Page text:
Canadians are funny people – not odd (although some are), but humorous. And our comedians? They’re hilarious. Canada is the birthplace of some of entertainment’s most successful comedians by any measure (even for what’s trivial, like the number of times Canadian duo Wayne and Shuster appeared on The Ed Sullivan Show – 67, if you want to know).
Our ability to make the world laugh is something we take so seriously, that we teach it. Two colleges, one in Montréal and the other in Toronto, offer post-secondary programs in comedy writing and performance. Comedy is also big business. Montréal’s internationally renowned bilingual festival, Just For Laughs, is a magnet for tourists. Canadian impresario Lorne Michaels’s Saturday Night Live in New York has remained on the air for decades, launching many Canadian comedy careers. For more than 50 years, Toronto’s Second City troupe has been a training ground for generations of comedians – and was where the sketch comedy show SCTV began.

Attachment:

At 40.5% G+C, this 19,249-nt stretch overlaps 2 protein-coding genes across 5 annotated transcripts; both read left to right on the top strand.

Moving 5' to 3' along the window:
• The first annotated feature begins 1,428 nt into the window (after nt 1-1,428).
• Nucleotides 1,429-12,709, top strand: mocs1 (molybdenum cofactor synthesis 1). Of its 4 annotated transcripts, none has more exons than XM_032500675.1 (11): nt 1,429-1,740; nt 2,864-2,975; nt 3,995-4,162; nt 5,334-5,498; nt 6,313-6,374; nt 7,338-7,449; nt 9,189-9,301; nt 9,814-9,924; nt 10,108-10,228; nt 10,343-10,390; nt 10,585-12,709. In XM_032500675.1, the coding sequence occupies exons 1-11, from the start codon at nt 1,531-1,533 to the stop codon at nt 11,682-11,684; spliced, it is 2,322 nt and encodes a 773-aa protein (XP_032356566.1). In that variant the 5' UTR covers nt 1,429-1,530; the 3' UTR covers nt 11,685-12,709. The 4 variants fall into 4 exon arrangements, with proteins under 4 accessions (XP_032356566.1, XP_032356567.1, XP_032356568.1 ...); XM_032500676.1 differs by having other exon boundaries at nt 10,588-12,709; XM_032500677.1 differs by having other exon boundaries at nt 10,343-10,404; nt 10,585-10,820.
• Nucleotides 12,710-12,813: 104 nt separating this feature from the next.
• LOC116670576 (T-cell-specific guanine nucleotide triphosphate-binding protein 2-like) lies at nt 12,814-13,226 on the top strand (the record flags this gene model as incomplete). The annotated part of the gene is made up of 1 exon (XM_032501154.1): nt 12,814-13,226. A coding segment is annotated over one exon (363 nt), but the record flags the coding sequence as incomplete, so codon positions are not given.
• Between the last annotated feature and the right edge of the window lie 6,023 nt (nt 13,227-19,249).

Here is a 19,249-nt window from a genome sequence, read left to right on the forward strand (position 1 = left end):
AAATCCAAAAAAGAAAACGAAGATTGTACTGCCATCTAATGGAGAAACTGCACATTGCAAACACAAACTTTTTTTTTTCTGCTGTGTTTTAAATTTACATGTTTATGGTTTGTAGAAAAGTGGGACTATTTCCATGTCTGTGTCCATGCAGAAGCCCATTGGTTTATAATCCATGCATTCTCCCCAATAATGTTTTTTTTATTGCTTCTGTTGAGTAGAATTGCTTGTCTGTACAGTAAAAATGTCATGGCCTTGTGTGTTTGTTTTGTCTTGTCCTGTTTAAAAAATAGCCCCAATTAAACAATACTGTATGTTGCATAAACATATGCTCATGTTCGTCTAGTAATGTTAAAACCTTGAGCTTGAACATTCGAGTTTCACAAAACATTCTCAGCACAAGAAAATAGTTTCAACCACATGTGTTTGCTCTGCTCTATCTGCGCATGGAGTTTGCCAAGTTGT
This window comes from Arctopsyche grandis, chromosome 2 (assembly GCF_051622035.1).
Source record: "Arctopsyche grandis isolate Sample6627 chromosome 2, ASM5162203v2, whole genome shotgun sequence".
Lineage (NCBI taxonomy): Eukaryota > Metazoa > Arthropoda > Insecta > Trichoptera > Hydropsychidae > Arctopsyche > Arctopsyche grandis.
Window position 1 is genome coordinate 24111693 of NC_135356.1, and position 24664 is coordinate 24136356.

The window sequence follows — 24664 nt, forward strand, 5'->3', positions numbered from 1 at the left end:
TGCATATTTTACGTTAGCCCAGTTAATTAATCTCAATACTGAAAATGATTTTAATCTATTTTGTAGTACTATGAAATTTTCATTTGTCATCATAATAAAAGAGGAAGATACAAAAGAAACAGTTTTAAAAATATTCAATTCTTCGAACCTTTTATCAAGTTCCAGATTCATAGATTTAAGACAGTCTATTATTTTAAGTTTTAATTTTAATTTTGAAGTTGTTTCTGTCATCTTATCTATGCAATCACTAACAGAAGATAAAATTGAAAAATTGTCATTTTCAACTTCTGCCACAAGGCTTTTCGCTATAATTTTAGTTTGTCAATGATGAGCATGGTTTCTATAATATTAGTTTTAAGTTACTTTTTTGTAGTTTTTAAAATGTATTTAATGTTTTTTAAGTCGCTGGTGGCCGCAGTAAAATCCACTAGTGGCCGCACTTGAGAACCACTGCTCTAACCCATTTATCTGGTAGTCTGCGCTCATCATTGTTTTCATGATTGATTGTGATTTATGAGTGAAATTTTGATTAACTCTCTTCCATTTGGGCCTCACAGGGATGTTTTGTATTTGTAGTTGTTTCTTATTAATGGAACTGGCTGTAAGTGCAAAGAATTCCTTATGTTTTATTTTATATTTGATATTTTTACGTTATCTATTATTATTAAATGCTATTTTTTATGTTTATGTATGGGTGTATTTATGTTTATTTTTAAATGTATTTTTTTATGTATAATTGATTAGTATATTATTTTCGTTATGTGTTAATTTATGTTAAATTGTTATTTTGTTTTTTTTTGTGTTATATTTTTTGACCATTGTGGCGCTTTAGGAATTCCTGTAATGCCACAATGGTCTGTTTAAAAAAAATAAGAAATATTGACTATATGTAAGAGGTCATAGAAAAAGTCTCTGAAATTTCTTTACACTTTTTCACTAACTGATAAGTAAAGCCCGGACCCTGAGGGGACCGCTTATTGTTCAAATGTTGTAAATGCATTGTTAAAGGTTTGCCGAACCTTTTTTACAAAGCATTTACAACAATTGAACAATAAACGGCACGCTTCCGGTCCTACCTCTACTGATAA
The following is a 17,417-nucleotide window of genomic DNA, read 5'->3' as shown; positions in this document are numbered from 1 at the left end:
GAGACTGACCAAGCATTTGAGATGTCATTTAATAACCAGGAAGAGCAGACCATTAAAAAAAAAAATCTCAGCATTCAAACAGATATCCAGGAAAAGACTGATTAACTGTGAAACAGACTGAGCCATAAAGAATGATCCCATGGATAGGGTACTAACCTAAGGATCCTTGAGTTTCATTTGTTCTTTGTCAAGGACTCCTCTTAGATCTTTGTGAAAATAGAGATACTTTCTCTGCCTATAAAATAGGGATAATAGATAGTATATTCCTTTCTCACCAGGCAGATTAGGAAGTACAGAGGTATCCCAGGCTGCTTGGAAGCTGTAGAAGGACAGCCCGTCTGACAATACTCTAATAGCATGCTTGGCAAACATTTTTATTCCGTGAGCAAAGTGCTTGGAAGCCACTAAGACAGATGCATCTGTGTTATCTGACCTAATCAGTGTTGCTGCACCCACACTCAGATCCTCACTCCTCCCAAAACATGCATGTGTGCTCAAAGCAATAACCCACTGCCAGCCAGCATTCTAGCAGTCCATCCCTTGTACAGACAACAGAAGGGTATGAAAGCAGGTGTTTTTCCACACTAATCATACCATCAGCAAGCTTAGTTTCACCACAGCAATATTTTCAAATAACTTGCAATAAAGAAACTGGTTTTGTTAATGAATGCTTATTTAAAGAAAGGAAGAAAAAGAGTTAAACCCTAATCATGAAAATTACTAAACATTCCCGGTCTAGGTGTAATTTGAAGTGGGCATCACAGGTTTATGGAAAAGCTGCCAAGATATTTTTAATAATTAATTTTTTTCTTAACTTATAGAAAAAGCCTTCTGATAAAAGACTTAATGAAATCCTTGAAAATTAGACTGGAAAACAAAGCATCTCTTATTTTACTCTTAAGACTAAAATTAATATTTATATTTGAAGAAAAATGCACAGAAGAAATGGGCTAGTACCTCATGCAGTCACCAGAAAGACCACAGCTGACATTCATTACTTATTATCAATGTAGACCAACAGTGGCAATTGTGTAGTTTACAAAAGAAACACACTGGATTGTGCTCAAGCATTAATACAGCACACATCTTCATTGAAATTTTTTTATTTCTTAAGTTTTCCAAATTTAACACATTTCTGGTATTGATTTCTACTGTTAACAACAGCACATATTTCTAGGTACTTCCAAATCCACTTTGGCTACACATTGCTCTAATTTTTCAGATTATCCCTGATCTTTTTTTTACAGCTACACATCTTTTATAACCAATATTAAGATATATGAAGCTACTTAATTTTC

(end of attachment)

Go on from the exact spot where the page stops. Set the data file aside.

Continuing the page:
The funny people honoured in this stamp issue are some of the many Canadian comedians who keep us laughing.
A native of Hamilton, Ontario, Martin Short began performing at a young age, staging imaginary talk shows in his bedroom, complete with music and interviews. Though his interest in show business was evident early on, he completed a degree in social work at McMaster University.
In 1977, Short kicked off his comedic career by joining the Toronto Second City troupe. In 1982, he moved to the new show of SCTV, where he created such memorable characters as Jackie Rogers, Jr., Brock Linehan, Brad Allen, Irving Cohen and Ed Grimley. Some of them would reappear later in The Completely Mental Misadventures of Ed Grimley (1988) and I, Martin Short, Goes Hollywood (1989).
When SCTV ended, Short jumped to the big screen, co-starring as Ned Nederlander with Steve Martin and Chevy Chase in Three Amigos (1986). He has also lent his voice to hit animated movies, including Jimmy Neutron: Boy Genius (2001) and more recently, Frankenweenie (2012), where he worked with former SCTV co-star, Catherine O’Hara.
Also at home on the live stage, he won a Tony Award for Best Actor (Musical) in 1999 for his role in a revival of Little Me, while his 2006 hit musical Martin Short: Fame Becomes Me thrilled audiences. Among his many achievements, Martin Short was invested as a Member of the Order of Canada on October 19, 1994.
Photos: Courtesy of Martin Short